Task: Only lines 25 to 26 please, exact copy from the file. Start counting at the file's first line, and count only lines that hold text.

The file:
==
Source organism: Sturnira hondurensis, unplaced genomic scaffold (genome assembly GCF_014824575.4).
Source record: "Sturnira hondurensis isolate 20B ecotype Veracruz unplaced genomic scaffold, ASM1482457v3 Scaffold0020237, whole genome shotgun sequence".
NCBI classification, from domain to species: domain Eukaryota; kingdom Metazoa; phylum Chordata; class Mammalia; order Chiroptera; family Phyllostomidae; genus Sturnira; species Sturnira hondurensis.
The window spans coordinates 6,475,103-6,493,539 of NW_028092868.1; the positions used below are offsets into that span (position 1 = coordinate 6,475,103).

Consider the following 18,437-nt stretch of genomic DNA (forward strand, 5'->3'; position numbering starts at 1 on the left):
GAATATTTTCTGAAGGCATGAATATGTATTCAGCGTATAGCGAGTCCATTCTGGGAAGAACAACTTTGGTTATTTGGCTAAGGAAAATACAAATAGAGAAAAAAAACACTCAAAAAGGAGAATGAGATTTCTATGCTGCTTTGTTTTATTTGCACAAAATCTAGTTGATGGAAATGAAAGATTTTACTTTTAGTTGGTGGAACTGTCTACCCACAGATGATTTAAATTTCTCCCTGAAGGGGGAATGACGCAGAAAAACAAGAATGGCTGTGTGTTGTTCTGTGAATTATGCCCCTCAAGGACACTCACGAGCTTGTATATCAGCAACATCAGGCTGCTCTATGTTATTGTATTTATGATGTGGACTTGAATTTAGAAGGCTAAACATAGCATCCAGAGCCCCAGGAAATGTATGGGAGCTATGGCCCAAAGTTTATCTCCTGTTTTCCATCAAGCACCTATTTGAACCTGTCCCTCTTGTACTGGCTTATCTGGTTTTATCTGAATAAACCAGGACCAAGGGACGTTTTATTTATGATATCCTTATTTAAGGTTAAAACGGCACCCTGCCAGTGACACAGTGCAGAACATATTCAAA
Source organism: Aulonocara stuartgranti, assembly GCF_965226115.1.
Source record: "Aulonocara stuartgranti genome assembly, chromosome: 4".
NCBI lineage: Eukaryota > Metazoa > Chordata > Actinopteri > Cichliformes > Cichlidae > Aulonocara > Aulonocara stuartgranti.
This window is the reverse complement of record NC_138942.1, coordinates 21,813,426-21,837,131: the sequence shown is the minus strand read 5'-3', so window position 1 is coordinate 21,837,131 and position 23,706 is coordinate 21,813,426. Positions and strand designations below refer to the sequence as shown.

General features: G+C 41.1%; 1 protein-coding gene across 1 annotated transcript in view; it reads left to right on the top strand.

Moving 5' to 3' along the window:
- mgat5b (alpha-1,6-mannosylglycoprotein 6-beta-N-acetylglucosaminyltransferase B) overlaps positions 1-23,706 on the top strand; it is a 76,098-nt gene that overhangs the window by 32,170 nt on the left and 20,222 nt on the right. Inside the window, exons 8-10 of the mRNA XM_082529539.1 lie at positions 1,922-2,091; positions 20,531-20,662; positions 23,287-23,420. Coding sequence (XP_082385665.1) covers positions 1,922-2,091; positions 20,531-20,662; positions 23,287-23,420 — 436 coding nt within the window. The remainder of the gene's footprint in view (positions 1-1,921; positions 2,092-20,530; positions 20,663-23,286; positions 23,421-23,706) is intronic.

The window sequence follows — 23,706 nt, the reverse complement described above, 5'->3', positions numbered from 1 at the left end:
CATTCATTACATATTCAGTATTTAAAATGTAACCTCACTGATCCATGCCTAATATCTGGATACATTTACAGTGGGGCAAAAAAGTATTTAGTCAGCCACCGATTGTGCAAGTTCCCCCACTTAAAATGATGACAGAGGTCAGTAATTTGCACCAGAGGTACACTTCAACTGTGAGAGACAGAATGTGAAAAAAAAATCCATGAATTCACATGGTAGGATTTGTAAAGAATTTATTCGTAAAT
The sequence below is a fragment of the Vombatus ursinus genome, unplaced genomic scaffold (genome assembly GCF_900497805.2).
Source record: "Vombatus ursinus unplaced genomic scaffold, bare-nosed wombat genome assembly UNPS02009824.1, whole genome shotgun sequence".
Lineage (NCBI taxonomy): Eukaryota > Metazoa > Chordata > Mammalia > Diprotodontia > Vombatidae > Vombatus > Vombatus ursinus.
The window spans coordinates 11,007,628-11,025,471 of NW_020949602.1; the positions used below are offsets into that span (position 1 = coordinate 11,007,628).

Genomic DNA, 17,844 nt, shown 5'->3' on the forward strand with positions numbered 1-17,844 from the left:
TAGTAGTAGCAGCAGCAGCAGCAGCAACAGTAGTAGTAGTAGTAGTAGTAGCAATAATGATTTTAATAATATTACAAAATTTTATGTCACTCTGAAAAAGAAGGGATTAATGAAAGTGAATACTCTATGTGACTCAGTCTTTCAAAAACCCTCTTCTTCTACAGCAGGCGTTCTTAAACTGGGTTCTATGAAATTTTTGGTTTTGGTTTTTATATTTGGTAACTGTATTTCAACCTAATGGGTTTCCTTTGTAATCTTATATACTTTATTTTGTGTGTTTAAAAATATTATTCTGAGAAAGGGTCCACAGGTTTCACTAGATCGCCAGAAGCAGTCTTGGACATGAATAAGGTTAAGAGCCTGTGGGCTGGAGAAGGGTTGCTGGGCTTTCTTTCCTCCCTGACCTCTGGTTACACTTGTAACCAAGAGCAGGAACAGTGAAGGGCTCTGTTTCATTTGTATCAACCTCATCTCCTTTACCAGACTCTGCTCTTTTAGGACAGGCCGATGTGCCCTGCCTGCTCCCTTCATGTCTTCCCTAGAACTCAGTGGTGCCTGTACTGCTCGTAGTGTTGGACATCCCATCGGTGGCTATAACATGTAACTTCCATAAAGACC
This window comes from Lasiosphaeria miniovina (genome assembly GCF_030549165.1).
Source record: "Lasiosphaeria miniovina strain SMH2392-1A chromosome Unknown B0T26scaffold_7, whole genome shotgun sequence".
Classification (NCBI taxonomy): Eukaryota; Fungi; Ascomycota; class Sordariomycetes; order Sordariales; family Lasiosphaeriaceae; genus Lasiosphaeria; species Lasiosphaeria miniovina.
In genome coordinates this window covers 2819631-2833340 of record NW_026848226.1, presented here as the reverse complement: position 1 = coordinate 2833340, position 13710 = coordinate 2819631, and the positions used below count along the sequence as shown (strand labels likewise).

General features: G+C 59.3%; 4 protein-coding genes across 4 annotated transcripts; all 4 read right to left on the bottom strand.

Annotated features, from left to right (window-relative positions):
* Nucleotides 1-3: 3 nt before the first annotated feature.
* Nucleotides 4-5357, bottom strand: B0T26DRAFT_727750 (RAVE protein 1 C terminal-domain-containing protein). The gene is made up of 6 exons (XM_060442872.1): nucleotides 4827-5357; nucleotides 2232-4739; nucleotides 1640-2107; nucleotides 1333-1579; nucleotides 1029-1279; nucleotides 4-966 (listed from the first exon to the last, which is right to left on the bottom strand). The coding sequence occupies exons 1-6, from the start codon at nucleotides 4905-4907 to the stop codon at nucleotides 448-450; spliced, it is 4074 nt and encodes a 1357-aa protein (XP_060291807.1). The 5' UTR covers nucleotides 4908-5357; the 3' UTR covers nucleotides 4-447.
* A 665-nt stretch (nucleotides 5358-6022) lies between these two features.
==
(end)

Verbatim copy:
In genome coordinates this window covers 2819631-2833340 of record NW_026848226.1, presented here as the reverse complement: position 1 = coordinate 2833340, position 13710 = coordinate 2819631, and the positions used below count along the sequence as shown (strand labels likewise).

General features: G+C 59.3%; 4 protein-coding genes across 4 annotated transcripts; all 4 read right to left on the bottom strand.